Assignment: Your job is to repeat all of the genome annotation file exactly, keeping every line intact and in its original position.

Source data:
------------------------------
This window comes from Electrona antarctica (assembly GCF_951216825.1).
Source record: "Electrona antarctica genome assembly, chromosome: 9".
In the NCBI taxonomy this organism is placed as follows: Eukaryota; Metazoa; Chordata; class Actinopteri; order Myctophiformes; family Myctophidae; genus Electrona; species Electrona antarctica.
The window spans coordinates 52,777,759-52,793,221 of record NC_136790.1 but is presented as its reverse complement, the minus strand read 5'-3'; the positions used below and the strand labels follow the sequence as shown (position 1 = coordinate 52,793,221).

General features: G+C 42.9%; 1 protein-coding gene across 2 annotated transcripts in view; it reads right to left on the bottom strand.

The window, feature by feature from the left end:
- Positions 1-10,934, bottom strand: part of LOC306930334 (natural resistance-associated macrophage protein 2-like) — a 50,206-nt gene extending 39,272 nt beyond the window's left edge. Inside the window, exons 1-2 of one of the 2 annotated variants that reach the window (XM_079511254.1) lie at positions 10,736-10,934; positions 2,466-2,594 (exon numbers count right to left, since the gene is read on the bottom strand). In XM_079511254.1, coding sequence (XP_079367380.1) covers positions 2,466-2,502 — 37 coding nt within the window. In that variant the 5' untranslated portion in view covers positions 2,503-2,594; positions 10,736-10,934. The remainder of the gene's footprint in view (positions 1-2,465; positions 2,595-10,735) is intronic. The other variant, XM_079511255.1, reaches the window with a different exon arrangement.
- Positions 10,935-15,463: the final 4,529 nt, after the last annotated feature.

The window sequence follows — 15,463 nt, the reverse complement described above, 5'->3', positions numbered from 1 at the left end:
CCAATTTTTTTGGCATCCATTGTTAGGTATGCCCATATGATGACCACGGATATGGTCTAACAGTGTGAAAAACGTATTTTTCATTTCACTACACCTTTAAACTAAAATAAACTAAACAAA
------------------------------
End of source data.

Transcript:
This window comes from Electrona antarctica (assembly GCF_951216825.1).
Source record: "Electrona antarctica genome assembly, chromosome: 9".
In the NCBI taxonomy this organism is placed as follows: Eukaryota; Metazoa; Chordata; class Actinopteri; order Myctophiformes; family Myctophidae; genus Electrona; species Electrona antarctica.
The window spans coordinates 52,777,759-52,793,221 of record NC_136790.1 but is presented as its reverse complement, the minus strand read 5'-3'; the positions used below and the strand labels follow the sequence as shown (position 1 = coordinate 52,793,221).

General features: G+C 42.9%; 1 protein-coding gene across 2 annotated transcripts in view; it reads right to left on the bottom strand.

The window, feature by feature from the left end:
- Positions 1-10,934, bottom strand: part of LOC306930334 (natural resistance-associated macrophage protein 2-like) — a 50,206-nt gene extending 39,272 nt beyond the window's left edge. Inside the window, exons 1-2 of one of the 2 annotated variants that reach the window (XM_079511254.1) lie at positions 10,736-10,934; positions 2,466-2,594 (exon numbers count right to left, since the gene is read on the bottom strand). In XM_079511254.1, coding sequence (XP_079367380.1) covers positions 2,466-2,502 — 37 coding nt within the window. In that variant the 5' untranslated portion in view covers positions 2,503-2,594; positions 10,736-10,934. The remainder of the gene's footprint in view (positions 1-2,465; positions 2,595-10,735) is intronic. The other variant, XM_079511255.1, reaches the window with a different exon arrangement.
- Positions 10,935-15,463: the final 4,529 nt, after the last annotated feature.

The window sequence follows — 15,463 nt, the reverse complement described above, 5'->3', positions numbered from 1 at the left end:
CCAATTTTTTTGGCATCCATTGTTAGGTATGCCCATATGATGACCACGGATATGGTCTAACAGTGTGAAAAACGTATTTTTCATTTCACTACACCTTTAAACTAAAATAAACTAAACAAA